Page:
An Introduction to Painting Performance: Lecture by Andre Stitt

This purpose of this lecture was to give us an insight and introduction into painting performance and performance art as a whole.

Paul Hurley – “I fall to pieces” – Experimentica, Cardiff Nov 2014

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Human form with some sort of substance on the body. Creating a context. Many contain a narrative. The material is paint. What do all these signifiers mean? Interested in abstract movement. We are drawn to what happens to the material on the body. Personal experience of grief. There is sound. Many things are being put togetether in a live situation that we would not get from looking at a photograph. The music playing Is Patsy Klein. Is it a strange abstract dance? It is not rehersed and it is taking place in actual time. His eyes are closed, so he cannot see the viewers. Inspired by the loss of a friend, past lossed and future ones.

In this module, we are looking at a history of engagement between material substances and the human body. A kind of painting performance.

What is painting?

The practice of applying colour to a surface. The use of this activity in combination with drawing. Used to represent, document and express.

Painting as evidence – a document of the performance of painting

Painting as Process – event, performance

The focus shifts from the self contained and autonomous art towards emphasis on process and motion in art, the inclusion of the environment, as part of the artwork. Thought becomes form.

Post WWII – Painting becomes action

Jackson Pollock – 1912 -1955

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When we look at pollock, we are drawn to the act of painting. The press document with photographs and reviews. A shift from painting as an object to a spectacle. Before, paintings had tended to conceal the fact that their works were the result of process. In the 1940s and 50s, it shifted to portraying a piece that embodies themselves into the work. It becomes about process more than the outcome.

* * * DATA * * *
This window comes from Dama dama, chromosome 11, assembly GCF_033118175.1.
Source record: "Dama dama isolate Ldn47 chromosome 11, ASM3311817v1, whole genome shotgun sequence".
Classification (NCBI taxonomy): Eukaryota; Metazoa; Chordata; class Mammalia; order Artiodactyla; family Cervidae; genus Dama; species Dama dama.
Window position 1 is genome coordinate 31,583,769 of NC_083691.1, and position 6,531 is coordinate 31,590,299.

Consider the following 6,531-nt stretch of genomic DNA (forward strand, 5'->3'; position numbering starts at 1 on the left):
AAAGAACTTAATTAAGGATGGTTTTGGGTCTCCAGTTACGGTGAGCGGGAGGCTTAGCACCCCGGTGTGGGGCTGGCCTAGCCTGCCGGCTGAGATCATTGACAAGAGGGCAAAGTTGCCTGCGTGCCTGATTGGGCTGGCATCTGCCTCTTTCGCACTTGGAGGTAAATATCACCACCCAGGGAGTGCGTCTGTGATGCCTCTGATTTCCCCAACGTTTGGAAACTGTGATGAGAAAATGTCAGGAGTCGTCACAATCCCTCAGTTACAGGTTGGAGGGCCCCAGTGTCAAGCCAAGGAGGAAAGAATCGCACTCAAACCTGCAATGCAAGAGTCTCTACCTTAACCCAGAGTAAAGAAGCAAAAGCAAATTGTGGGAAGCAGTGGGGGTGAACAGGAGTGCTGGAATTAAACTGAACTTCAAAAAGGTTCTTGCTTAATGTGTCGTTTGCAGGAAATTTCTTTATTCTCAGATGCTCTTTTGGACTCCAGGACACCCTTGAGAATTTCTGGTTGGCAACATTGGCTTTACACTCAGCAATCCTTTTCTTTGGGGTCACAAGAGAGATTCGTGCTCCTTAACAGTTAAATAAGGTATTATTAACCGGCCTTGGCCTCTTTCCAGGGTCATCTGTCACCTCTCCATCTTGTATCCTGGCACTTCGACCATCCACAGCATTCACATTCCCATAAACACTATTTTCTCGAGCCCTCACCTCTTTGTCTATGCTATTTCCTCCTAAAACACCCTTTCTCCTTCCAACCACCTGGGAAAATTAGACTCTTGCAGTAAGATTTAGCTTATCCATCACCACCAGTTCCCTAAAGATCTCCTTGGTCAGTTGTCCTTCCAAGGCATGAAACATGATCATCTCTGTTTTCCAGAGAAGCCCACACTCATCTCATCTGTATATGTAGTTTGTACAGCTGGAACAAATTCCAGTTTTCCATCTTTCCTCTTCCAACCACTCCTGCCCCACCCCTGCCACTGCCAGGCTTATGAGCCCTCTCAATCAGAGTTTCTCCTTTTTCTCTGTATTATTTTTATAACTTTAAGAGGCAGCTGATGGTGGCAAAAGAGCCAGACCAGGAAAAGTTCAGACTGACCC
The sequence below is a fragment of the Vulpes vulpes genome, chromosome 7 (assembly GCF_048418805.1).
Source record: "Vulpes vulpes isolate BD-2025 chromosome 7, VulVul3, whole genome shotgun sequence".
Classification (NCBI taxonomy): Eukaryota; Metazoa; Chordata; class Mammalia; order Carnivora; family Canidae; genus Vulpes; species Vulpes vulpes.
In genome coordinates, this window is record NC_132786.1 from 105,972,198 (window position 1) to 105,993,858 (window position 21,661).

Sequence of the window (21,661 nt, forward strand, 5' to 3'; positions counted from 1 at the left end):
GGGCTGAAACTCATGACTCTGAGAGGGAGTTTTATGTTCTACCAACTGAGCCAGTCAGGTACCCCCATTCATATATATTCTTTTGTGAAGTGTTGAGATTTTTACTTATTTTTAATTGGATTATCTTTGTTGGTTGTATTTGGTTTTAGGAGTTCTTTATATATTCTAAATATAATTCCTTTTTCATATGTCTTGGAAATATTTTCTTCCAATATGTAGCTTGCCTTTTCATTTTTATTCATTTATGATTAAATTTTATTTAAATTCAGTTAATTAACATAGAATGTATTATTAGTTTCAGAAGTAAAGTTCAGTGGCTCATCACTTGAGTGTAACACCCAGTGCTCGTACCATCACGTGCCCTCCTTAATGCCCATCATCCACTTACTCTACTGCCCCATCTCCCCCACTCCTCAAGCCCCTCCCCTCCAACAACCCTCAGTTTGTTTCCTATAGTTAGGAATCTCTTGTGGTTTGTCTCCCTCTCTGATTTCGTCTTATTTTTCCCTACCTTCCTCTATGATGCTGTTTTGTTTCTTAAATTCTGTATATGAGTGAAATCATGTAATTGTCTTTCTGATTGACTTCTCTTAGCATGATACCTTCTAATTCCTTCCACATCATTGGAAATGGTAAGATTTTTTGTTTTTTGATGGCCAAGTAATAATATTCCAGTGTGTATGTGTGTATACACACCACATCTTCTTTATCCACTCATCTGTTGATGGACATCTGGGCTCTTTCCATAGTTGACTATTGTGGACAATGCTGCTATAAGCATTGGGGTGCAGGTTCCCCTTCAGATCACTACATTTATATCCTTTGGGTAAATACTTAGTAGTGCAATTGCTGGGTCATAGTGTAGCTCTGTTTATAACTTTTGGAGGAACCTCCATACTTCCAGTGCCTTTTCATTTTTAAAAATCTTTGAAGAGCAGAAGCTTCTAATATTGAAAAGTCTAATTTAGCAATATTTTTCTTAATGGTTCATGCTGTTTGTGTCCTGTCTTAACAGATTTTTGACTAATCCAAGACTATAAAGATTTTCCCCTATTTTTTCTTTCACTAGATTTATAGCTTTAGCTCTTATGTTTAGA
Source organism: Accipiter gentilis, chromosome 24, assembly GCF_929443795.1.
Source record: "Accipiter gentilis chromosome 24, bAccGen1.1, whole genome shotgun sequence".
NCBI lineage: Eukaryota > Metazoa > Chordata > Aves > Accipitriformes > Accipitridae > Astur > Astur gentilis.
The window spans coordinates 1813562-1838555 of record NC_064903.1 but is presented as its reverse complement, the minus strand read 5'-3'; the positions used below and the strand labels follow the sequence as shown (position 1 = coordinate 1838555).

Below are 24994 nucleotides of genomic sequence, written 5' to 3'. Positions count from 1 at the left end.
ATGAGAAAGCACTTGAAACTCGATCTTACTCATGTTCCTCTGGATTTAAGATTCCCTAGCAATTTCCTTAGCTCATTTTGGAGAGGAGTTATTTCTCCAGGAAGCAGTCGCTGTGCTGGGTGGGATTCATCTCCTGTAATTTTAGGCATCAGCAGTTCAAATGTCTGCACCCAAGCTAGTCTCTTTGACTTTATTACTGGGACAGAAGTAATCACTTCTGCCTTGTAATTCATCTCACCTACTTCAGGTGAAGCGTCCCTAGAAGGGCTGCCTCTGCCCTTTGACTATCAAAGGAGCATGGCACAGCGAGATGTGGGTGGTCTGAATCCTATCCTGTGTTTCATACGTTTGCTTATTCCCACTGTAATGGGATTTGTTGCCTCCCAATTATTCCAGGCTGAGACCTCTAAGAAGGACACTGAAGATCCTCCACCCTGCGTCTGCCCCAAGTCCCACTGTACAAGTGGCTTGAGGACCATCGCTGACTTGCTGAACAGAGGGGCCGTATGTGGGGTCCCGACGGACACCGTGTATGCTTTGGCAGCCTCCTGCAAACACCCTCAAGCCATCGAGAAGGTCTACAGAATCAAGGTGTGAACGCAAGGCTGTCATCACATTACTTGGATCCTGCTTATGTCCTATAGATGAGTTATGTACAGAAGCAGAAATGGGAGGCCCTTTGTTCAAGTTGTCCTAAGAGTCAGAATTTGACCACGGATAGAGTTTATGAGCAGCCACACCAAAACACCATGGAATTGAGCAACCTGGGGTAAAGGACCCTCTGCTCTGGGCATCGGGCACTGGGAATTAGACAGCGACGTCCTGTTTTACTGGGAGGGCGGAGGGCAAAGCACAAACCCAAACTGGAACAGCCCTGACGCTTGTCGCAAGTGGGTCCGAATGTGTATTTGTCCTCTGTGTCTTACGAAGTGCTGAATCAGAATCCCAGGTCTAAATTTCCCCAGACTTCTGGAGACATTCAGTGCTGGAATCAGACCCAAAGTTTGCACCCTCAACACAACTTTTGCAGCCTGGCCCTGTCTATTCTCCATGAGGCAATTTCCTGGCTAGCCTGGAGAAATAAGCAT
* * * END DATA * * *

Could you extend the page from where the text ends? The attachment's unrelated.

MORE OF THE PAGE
Performance Art – An action, designed and executed by an artist that takes place in time and space with or without an audience.

Kristine Stiles, American academic – “Artists who began to use their bodies as material of visual art repreatedly expressed their goal to bring art practice closer to life”. “Process over product” – Experiencing the work immmediately in the moment, presenting the work in real time. “They sought to reengage the artist and spectator by reconnecting art to social and political events”

Ideas came out of action art and performance – Fluxus, Dadaism, Futurism etc.

The Gutai Group – Japan 1955

Holes 1954 by Shozo Shimamoto born 1928 PP5 PP6

Expressed aim: To create a new type of painting.

Saburo Murakami – Work being painted by throwing a ball dipped in paint – Draws out attention to process – using paint as a material.

Shozo Shimamoto – Throw painting 1958

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Kazou Shiraga – Feet painting 1956

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Using their body, testing the limits of the body. Painting is all about test and control. Here the body is being tested and controlled.

Georges Mathieu – demonstrating action painting in a department store. It is interesting to think about the locations that action art can be made. What does it mean to make art outside the gallery? Different spaces change the context.

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William Green – deomonstrating “action” painting at the royal college of art in 1958.